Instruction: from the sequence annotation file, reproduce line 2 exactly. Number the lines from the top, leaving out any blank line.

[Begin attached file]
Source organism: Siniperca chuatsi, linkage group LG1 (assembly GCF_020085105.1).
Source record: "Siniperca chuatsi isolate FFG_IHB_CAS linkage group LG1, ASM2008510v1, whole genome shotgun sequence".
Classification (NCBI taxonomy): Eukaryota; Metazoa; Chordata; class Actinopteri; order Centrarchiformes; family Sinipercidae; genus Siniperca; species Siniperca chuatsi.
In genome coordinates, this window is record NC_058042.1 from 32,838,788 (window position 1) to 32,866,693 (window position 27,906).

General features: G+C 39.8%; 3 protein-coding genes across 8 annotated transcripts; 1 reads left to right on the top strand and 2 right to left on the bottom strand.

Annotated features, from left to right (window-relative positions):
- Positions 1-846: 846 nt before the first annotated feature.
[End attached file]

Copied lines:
Source record: "Siniperca chuatsi isolate FFG_IHB_CAS linkage group LG1, ASM2008510v1, whole genome shotgun sequence".